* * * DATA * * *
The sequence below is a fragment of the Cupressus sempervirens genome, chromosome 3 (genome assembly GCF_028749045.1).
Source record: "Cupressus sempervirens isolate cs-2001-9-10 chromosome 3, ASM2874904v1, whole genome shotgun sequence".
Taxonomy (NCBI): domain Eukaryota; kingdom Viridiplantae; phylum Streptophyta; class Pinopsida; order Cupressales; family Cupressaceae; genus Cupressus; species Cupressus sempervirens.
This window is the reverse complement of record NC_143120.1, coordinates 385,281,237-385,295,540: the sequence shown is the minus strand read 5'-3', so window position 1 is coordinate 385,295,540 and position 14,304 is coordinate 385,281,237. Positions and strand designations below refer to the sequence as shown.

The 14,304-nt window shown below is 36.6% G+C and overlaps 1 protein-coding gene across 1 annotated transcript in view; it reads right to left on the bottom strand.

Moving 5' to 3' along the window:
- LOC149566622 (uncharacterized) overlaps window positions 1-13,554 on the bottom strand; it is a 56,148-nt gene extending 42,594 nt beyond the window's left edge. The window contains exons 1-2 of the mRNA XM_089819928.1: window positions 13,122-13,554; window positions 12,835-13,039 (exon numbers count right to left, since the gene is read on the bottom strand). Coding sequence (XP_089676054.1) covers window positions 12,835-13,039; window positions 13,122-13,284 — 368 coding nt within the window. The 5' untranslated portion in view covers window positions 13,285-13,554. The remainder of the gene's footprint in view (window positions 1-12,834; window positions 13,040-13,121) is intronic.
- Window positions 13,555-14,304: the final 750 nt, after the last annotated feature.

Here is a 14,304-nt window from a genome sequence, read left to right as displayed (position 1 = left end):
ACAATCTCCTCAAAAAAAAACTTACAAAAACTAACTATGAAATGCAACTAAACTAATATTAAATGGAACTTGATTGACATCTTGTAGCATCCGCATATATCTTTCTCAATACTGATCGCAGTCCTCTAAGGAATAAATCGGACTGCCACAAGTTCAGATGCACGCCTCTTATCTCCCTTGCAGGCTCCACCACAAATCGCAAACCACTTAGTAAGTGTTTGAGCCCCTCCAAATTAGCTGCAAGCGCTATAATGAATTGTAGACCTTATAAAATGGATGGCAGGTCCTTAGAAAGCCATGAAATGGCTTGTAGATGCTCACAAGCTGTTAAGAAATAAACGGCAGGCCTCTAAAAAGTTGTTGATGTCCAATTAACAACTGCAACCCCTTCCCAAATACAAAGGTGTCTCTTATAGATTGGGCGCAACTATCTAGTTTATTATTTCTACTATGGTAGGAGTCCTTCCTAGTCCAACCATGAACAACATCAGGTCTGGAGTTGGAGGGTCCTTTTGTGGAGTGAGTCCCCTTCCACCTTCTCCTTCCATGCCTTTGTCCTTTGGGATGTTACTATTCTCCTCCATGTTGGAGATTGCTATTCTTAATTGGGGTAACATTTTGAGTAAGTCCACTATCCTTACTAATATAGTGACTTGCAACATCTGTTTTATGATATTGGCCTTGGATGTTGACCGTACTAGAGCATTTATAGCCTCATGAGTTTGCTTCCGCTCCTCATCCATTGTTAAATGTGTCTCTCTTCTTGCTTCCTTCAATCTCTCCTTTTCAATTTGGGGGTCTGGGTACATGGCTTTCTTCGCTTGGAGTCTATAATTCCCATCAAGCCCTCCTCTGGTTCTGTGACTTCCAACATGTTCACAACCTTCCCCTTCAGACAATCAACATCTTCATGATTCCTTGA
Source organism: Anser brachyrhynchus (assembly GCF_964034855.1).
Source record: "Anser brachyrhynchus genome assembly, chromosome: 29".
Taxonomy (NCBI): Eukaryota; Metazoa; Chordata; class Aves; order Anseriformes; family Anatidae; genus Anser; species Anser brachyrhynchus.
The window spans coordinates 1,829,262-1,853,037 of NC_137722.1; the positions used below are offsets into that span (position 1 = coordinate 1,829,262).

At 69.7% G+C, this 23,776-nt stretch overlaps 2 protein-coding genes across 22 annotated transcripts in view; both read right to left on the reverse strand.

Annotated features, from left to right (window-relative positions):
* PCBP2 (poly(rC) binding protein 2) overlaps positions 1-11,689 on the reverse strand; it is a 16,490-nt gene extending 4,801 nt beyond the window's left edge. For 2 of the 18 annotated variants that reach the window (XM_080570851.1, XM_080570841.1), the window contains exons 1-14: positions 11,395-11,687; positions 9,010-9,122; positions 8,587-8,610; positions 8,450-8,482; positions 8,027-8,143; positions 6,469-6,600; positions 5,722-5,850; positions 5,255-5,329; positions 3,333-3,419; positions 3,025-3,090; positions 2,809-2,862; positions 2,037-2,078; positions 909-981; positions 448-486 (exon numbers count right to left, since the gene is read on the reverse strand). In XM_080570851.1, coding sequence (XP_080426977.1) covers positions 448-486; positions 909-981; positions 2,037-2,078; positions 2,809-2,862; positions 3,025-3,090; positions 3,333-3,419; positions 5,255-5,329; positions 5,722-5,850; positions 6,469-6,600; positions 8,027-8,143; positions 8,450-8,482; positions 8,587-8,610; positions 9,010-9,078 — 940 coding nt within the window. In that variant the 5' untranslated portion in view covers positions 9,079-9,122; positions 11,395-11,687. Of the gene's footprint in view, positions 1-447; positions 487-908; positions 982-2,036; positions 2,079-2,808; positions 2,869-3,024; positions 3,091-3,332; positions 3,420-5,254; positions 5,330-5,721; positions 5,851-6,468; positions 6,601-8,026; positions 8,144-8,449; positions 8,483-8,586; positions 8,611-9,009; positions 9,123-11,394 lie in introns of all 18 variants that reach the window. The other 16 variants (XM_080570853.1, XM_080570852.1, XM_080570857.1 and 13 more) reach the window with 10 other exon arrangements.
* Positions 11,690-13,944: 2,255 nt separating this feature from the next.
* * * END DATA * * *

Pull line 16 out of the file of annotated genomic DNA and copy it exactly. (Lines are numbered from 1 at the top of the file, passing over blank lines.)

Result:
Annotated features, from left to right (window-relative positions):